Boisselet argues that there are three approaches that could be taken to greening the supply chain: reducing, replacing or offsetting. Offsetting is the least effective in the long term, reducing tactics help, but ‘replace’ should be the goal and one that requires the most innovative approach.

Replacing fossil fuel with biodiesel, for example, raises issues about increasing cultivation of suitable crops by clearing yet more rainforest. Replacing warehouse heating systems with solar panels on the roof can be a far more effective long-term approach.

‘Reducing carbon emissions really involves making some very tough decisions,’ adds Klein, ‘but there is money in it. We estimate that companies can actually cut costs by 10-40 per cent as a result.’

In the short term, however, if companies are to comply with government pressure to buy credits and offset emissions then some accurate calculation of what those emissions may be is important. Supply Chain Consulting has developed a modelling tool called CarbonView which claims to deliver a reduction in carbon footprint as well as improved business performance. It aims to analyse the carbon emissions resulting from each company activity and then models alternative supply chain scenarios to develop an approach which is both environmentally sound and financially viable.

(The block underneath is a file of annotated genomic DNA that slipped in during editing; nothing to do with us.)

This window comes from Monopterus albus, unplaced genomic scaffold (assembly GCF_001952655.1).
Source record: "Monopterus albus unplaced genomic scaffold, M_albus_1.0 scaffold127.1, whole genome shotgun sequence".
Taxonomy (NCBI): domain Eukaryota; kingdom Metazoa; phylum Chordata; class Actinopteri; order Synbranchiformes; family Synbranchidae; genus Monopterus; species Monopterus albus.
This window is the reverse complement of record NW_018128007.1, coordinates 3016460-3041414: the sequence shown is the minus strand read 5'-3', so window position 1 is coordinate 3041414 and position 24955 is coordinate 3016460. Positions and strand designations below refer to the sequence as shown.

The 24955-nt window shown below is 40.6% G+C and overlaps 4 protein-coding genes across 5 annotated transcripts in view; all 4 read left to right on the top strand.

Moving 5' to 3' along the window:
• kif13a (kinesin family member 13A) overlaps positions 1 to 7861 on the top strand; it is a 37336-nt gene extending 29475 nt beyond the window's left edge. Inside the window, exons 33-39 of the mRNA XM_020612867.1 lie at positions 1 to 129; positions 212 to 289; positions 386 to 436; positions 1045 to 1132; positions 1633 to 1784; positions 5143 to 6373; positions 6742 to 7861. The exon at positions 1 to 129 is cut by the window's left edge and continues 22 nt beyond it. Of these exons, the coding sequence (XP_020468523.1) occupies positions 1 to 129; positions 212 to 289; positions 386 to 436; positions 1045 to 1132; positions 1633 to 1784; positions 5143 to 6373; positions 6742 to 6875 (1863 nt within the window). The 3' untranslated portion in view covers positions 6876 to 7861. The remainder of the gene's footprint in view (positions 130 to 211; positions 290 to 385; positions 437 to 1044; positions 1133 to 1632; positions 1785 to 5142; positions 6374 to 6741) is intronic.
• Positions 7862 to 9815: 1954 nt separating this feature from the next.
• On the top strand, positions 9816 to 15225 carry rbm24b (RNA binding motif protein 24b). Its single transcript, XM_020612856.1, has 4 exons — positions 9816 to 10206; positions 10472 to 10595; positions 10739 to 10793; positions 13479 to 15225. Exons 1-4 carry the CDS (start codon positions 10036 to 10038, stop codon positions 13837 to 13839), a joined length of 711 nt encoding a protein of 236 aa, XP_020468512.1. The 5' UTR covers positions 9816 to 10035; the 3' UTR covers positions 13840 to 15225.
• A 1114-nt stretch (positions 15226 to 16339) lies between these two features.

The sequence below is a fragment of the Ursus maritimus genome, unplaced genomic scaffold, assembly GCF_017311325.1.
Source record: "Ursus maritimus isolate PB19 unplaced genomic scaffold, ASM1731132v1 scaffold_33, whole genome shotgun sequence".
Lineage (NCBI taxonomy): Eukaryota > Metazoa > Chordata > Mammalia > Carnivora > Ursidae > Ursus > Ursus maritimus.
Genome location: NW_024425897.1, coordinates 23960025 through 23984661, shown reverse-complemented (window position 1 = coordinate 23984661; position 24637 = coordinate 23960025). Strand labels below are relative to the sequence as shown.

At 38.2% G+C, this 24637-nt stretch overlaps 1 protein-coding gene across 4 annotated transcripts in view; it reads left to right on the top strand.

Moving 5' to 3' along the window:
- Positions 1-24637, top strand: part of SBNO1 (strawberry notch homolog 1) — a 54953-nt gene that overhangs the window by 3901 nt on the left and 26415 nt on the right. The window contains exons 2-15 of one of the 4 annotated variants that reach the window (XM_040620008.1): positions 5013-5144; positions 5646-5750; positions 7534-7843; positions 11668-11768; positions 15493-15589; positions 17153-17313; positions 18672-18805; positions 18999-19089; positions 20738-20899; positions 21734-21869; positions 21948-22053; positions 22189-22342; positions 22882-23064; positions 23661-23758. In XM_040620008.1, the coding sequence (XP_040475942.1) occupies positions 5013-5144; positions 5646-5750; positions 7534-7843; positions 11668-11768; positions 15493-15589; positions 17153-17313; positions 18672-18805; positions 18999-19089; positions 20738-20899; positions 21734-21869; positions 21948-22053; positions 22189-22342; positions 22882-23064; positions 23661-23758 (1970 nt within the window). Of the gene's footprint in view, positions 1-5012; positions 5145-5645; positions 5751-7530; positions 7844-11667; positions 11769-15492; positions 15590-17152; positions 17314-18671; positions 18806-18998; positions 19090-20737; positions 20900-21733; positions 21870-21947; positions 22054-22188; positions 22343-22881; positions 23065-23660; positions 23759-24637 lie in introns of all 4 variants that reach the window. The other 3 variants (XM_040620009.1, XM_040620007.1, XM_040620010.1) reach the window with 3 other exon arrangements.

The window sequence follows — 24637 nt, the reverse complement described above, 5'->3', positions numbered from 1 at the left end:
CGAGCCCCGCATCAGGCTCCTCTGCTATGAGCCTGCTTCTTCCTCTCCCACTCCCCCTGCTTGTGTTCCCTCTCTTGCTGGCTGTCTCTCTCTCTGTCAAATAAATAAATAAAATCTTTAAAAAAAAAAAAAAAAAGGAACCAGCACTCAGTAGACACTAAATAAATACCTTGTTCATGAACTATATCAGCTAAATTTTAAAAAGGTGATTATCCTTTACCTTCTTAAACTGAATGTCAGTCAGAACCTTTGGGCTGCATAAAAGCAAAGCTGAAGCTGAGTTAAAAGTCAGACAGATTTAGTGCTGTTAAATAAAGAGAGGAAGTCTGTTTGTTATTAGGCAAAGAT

Carbon visibility platform
Early users include Christian Salvesen which is putting a carbon visibility platform in place to assess the carbon footprint of each stage in the supply chain; this can then be balanced with financial information to improve fleet and warehouse management.

‘You need to look at the carbon issues across the whole supply chain,’ says Klein. ‘Optimising transport is part of it but carbon monitoring has to be integrated with the ERP system to look at optimisation opportunities across the organisation.’